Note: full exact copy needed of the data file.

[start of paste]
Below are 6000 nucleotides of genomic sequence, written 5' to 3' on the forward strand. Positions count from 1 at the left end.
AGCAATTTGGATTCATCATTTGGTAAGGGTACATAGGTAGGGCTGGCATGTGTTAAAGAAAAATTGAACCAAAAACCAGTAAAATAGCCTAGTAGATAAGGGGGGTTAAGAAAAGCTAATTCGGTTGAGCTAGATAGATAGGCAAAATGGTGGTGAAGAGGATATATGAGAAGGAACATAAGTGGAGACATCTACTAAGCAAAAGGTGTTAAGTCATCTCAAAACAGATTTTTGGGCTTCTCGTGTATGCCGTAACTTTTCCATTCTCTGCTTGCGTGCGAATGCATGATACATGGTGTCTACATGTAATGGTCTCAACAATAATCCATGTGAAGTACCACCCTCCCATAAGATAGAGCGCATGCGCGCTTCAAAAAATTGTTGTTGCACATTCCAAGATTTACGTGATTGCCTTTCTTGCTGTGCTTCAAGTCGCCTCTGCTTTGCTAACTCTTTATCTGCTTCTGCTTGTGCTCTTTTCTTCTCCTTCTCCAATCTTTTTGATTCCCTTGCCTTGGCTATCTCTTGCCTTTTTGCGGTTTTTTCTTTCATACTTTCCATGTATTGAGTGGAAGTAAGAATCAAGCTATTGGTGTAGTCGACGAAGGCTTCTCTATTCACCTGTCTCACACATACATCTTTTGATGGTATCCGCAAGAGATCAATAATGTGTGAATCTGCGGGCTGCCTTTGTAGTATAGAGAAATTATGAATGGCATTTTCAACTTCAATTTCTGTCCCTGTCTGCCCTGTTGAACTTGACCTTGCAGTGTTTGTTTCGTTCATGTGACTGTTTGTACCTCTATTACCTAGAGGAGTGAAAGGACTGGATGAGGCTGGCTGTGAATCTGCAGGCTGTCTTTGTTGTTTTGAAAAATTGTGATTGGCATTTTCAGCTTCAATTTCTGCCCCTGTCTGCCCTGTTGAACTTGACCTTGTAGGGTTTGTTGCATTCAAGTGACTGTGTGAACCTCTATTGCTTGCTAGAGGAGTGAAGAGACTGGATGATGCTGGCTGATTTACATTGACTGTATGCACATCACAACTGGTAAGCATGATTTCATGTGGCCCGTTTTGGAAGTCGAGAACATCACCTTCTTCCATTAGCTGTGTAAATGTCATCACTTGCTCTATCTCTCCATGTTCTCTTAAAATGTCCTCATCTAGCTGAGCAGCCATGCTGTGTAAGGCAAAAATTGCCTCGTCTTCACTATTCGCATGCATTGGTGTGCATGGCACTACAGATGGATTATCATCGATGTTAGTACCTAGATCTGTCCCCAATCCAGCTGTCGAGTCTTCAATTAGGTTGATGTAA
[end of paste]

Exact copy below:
Below are 6000 nucleotides of genomic sequence, written 5' to 3' on the forward strand. Positions count from 1 at the left end.
AGCAATTTGGATTCATCATTTGGTAAGGGTACATAGGTAGGGCTGGCATGTGTTAAAGAAAAATTGAACCAAAAACCAGTAAAATAGCCTAGTAGATAAGGGGGGTTAAGAAAAGCTAATTCGGTTGAGCTAGATAGATAGGCAAAATGGTGGTGAAGAGGATATATGAGAAGGAACATAAGTGGAGACATCTACTAAGCAAAAGGTGTTAAGTCATCTCAAAACAGATTTTTGGGCTTCTCGTGTATGCCGTAACTTTTCCATTCTCTGCTTGCGTGCGAATGCATGATACATGGTGTCTACATGTAATGGTCTCAACAATAATCCATGTGAAGTACCACCCTCCCATAAGATAGAGCGCATGCGCGCTTCAAAAAATTGTTGTTGCACATTCCAAGATTTACGTGATTGCCTTTCTTGCTGTGCTTCAAGTCGCCTCTGCTTTGCTAACTCTTTATCTGCTTCTGCTTGTGCTCTTTTCTTCTCCTTCTCCAATCTTTTTGATTCCCTTGCCTTGGCTATCTCTTGCCTTTTTGCGGTTTTTTCTTTCATACTTTCCATGTATTGAGTGGAAGTAAGAATCAAGCTATTGGTGTAGTCGACGAAGGCTTCTCTATTCACCTGTCTCACACATACATCTTTTGATGGTATCCGCAAGAGATCAATAATGTGTGAATCTGCGGGCTGCCTTTGTAGTATAGAGAAATTATGAATGGCATTTTCAACTTCAATTTCTGTCCCTGTCTGCCCTGTTGAACTTGACCTTGCAGTGTTTGTTTCGTTCATGTGACTGTTTGTACCTCTATTACCTAGAGGAGTGAAAGGACTGGATGAGGCTGGCTGTGAATCTGCAGGCTGTCTTTGTTGTTTTGAAAAATTGTGATTGGCATTTTCAGCTTCAATTTCTGCCCCTGTCTGCCCTGTTGAACTTGACCTTGTAGGGTTTGTTGCATTCAAGTGACTGTGTGAACCTCTATTGCTTGCTAGAGGAGTGAAGAGACTGGATGATGCTGGCTGATTTACATTGACTGTATGCACATCACAACTGGTAAGCATGATTTCATGTGGCCCGTTTTGGAAGTCGAGAACATCACCTTCTTCCATTAGCTGTGTAAATGTCATCACTTGCTCTATCTCTCCATGTTCTCTTAAAATGTCCTCATCTAGCTGAGCAGCCATGCTGTGTAAGGCAAAAATTGCCTCGTCTTCACTATTCGCATGCATTGGTGTGCATGGCACTACAGATGGATTATCATCGATGTTAGTACCTAGATCTGTCCCCAATCCAGCTGTCGAGTCTTCAATTAGGTTGATGTAA